Recruiters back single new body to protect workers’ employment rights

Recruiters have given their backing to government proposals for single labour market enforcement body to improve enforcement of employment rights for workers and businesses.

The government began consulting on proposals for the new body yesterday, including proposals for the body to have consistent powers to enforce payment of the minimum wage, labour exploitation and modern slavery, along with holiday payments for vulnerable workers and safeguarding agency workers. The consultation also considers whether the body should also enforce workplace discrimination, harassment and bullying.

Commenting on the proposals, Blue Arrow CEO Fraser McLeod told Recruiter: “We welcome anything that aims to provide protection for workers, at this early stage, we look forward to hearing more information and working alongside government and other bodies to make the UK the best place to work.”

Chris Pullen, CEO at Staffline, who earlier this year delayed its annual results due to an investigation into potential underpayments of national minimum wages, told Recruiter: “I do think that a single labour market enforcement body is needed, not only to ensure the rights of individuals, but also to level the playing field. We see far too many instances of the use of umbrella companies to gain commercial advantage, but at the disadvantage of workers involved including as a way for agencies to avoid minimum wage liability.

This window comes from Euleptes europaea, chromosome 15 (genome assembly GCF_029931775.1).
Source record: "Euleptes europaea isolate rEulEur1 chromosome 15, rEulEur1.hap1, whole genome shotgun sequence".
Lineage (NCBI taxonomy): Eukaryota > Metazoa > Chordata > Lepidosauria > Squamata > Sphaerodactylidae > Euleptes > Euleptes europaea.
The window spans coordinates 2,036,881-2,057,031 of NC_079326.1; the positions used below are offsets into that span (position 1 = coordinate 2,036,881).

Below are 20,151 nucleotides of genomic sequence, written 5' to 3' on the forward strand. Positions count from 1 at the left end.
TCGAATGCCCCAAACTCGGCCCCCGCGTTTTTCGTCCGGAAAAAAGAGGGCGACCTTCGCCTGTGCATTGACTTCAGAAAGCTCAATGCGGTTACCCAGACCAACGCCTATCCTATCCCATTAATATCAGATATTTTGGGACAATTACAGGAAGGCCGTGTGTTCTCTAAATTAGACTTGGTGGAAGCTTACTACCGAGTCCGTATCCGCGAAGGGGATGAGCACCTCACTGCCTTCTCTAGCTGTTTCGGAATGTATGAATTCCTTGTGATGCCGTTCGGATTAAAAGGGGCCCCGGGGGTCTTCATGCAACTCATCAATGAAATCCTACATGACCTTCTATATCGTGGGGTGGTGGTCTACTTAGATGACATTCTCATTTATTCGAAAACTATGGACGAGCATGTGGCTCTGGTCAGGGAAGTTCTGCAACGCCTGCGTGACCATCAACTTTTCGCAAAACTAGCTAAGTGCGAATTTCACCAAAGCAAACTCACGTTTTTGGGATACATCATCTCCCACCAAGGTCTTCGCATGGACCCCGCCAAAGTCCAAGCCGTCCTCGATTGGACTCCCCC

“We also see numerous instances of agencies not paying correct holiday pay entitlements. Staffline fully supports stringent regulation and enforcement of individual rights and entitlements. This is a step in the right direction and we hope that any new enforcement body will be sufficiently resourced and empowered to make a difference.”

Meanwhile Margaret Beels, chair of the Gangmasters and Labour Abuse Authority (GLAA) Board, said the body welcomed any move to make it easier for victims to access help and support.

“This ‘victim focus’ approach is already underpinned by strong and effective partnerships between the GLAA and our partners. We will go through the government’s proposals carefully and respond fully.”

Michael Rich, the GLAA’s CEO, added: “We believe the GLAA is well placed to adapt to any future service models around tackling labour exploitation and this consultation period could add real value to the debate around how we can enhance service provision to vulnerable workers.

“We are always interested to see how building on our current functions could enhance delivery of our mission and this provides a platform for others to contribute to questions such as whether more regulation would be an asset, would increased or wider powers of enforcement help, what further role could licensing play?”

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